False contrasts between the two new saints
How soon they forget. At the funeral of Pope John Paul II, when hundreds of people in St. Peter’s Square began shouting, “Santo subito!,” I didn’t hear dissenting voices. Certainly the huge crowds in Rome testified to the love that the Catholic faithful bore for him. But his influence was not confined to the Church. Even secular commentators recognized that the Polish Pontiff had lived a heroic life.
Yet in the days leading up to his canonization, did you detect the undercurrent of criticism directed at the soon-to-be St. John Paul II? There was criticism of his handling of the sex-abuse scandal, of course, but also broader criticism about the overall direction of his pontificate. Some analysts, including Catholic analysts, almost suggested that Pope Francis had decided to canonize John XXIII simultaneously in order to make the canonization of John Paul II more palatable—as if by raising “good Pope John” to the altars he would be deflecting attention from an unpopular decision to canonize John Paul II.
How preposterous! In the history of the human race there may never have been a man more widely admired by his contemporaries than St. John Paul II; there is surely no man whose death so universally mourned. Those people shouting “Santo subito!” were voicing a sentiment shared by millions all around the world.
So why, less than a decade later, is there this suggestion that John XXIII was a popular choice for canonization, and John Paul II less so? I attribute the absurdity to media analysts looking for a story. Dozens of outlets, in their previews for the canonization ceremony, offering a similar, simplistic line: Pope John XXIII had called the Second Vatican Council, throwing open the doors of the Church, and Pope John Paul II had slammed them shut.
This, too, is preposterous. Then-Archbishop Wojtyla was an active and influential participant in the discussions of Vatican II, who dedicated his episcopate to the implementation of the Council’s teachings. Do you remember that he, like his immediate predecessor, took the names “John” and “Paul” to honor the two Popes of the Council?
The false contrast between the two newly canonized saints is related, I think, to the equally false contrast between Pope Francis and Pope-emeritus Benedict. Conflicts make good headlines. So pundits invent differences between the “liberal” Pope and the “conservative” Pope, between the “reformer” and the “reactionary.”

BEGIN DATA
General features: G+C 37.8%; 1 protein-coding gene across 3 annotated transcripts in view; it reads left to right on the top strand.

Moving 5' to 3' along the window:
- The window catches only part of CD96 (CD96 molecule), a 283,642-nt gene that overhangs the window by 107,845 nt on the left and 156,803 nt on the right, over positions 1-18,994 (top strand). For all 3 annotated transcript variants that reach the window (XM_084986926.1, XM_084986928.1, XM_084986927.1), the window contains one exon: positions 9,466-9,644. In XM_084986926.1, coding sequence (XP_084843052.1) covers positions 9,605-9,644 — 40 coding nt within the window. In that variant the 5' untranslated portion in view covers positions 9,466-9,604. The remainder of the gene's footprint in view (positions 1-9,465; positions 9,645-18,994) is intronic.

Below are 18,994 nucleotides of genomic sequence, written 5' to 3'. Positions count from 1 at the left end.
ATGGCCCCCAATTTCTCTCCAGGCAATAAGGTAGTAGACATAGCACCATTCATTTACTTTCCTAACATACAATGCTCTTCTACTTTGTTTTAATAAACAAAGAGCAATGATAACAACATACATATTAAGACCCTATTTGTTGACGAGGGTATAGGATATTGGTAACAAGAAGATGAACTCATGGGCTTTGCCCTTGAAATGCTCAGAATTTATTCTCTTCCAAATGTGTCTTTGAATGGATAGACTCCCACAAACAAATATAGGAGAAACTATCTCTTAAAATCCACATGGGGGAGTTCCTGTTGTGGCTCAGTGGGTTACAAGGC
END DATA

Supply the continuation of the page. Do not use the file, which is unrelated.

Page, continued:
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Posted by: meegan2136289 -
Apr. 30, 2014 10:10 AM ET USA
Not sure what to think. That this commentary was written by Phil Lawler, who has never made excuses for the hierarchy vis-a-vis the sex crimes, is somewhat reassuring. But I feel much the same as koinonia. I'm a faithful Catholic, and recognize much greatness in John Paul's legacy, but feel a bit unsettled by his canonization, and even more so that so many of my fellow Catholics seem to excuse his inaction on the crimes. Honestly, I'd like to hear more of Phil's take on this issue.
Posted by: Duns Scotus -
Apr. 28, 2014 6:00 PM ET USA
John XXIII died over 50 years ago; so, one can't say there was a mad rush to raise him to the Altars. Also, if one thinks there was unbridled haste to canonize John Paul II, then blame it on God, since He worked TWO certified miracles in the past 9 years at JP II's intercession. The fact is Phil is totally right about the media, and some victims of priest abuse (e.g. SNAP) have resolved to make a life out of hating JP II as others have of made one out of hating Pius XII. I pity them.
Posted by: koinonia -
Apr. 28, 2014 4:29 PM ET USA
There is much today that is discordant. These comments make some clarifications. Nonetheless, the real issue is the urgency to canonize these popes so quickly. There is still a great deal of hurt. Many victims of priestly abuse are still alive. There continue to be nagging questions. A decent argument for insensitivity can be made less than a decade out from the death of Pope JP II. Long after our deaths these canonizations will be scrutinized without the euphoria of the dearly departed.